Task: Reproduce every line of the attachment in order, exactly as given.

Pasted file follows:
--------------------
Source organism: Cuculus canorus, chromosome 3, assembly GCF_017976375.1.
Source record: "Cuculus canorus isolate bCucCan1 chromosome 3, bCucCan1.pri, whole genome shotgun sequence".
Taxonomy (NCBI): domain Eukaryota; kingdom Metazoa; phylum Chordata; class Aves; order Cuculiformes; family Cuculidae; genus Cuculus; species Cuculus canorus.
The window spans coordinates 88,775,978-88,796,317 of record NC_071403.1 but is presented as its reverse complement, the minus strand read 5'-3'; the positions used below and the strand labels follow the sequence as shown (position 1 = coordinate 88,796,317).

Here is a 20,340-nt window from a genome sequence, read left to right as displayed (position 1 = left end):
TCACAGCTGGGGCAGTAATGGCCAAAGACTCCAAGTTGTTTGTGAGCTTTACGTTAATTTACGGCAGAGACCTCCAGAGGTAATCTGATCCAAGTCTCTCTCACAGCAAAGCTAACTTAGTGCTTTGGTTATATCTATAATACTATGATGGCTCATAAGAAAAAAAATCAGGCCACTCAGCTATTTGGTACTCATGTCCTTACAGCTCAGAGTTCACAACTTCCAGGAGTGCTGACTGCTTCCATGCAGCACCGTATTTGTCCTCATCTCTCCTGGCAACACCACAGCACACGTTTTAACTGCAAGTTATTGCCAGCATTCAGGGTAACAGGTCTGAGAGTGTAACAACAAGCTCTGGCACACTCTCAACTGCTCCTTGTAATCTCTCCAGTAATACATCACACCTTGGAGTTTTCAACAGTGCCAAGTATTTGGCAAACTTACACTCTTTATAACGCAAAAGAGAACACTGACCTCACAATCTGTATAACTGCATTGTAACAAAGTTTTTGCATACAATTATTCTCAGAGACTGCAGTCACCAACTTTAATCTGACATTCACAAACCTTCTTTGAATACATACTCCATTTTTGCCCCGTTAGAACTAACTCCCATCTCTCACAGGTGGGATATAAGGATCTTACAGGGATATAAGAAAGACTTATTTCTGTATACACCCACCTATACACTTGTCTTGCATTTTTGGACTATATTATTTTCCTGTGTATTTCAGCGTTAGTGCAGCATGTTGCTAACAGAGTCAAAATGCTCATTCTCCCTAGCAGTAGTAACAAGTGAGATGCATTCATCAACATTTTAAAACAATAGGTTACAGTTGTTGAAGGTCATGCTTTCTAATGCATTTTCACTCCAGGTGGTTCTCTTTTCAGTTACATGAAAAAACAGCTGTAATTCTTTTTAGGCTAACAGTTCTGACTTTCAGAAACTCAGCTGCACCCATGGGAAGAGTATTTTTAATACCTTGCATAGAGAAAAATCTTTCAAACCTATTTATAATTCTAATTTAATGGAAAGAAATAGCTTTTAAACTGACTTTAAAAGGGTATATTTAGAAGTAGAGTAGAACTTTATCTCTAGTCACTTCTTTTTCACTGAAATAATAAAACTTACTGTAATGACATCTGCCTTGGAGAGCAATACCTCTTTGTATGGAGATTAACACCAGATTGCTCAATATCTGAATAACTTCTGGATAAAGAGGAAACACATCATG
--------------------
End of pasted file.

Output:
Source organism: Cuculus canorus, chromosome 3, assembly GCF_017976375.1.
Source record: "Cuculus canorus isolate bCucCan1 chromosome 3, bCucCan1.pri, whole genome shotgun sequence".
Taxonomy (NCBI): domain Eukaryota; kingdom Metazoa; phylum Chordata; class Aves; order Cuculiformes; family Cuculidae; genus Cuculus; species Cuculus canorus.
The window spans coordinates 88,775,978-88,796,317 of record NC_071403.1 but is presented as its reverse complement, the minus strand read 5'-3'; the positions used below and the strand labels follow the sequence as shown (position 1 = coordinate 88,796,317).

Here is a 20,340-nt window from a genome sequence, read left to right as displayed (position 1 = left end):
TCACAGCTGGGGCAGTAATGGCCAAAGACTCCAAGTTGTTTGTGAGCTTTACGTTAATTTACGGCAGAGACCTCCAGAGGTAATCTGATCCAAGTCTCTCTCACAGCAAAGCTAACTTAGTGCTTTGGTTATATCTATAATACTATGATGGCTCATAAGAAAAAAAATCAGGCCACTCAGCTATTTGGTACTCATGTCCTTACAGCTCAGAGTTCACAACTTCCAGGAGTGCTGACTGCTTCCATGCAGCACCGTATTTGTCCTCATCTCTCCTGGCAACACCACAGCACACGTTTTAACTGCAAGTTATTGCCAGCATTCAGGGTAACAGGTCTGAGAGTGTAACAACAAGCTCTGGCACACTCTCAACTGCTCCTTGTAATCTCTCCAGTAATACATCACACCTTGGAGTTTTCAACAGTGCCAAGTATTTGGCAAACTTACACTCTTTATAACGCAAAAGAGAACACTGACCTCACAATCTGTATAACTGCATTGTAACAAAGTTTTTGCATACAATTATTCTCAGAGACTGCAGTCACCAACTTTAATCTGACATTCACAAACCTTCTTTGAATACATACTCCATTTTTGCCCCGTTAGAACTAACTCCCATCTCTCACAGGTGGGATATAAGGATCTTACAGGGATATAAGAAAGACTTATTTCTGTATACACCCACCTATACACTTGTCTTGCATTTTTGGACTATATTATTTTCCTGTGTATTTCAGCGTTAGTGCAGCATGTTGCTAACAGAGTCAAAATGCTCATTCTCCCTAGCAGTAGTAACAAGTGAGATGCATTCATCAACATTTTAAAACAATAGGTTACAGTTGTTGAAGGTCATGCTTTCTAATGCATTTTCACTCCAGGTGGTTCTCTTTTCAGTTACATGAAAAAACAGCTGTAATTCTTTTTAGGCTAACAGTTCTGACTTTCAGAAACTCAGCTGCACCCATGGGAAGAGTATTTTTAATACCTTGCATAGAGAAAAATCTTTCAAACCTATTTATAATTCTAATTTAATGGAAAGAAATAGCTTTTAAACTGACTTTAAAAGGGTATATTTAGAAGTAGAGTAGAACTTTATCTCTAGTCACTTCTTTTTCACTGAAATAATAAAACTTACTGTAATGACATCTGCCTTGGAGAGCAATACCTCTTTGTATGGAGATTAACACCAGATTGCTCAATATCTGAATAACTTCTGGATAAAGAGGAAACACATCATG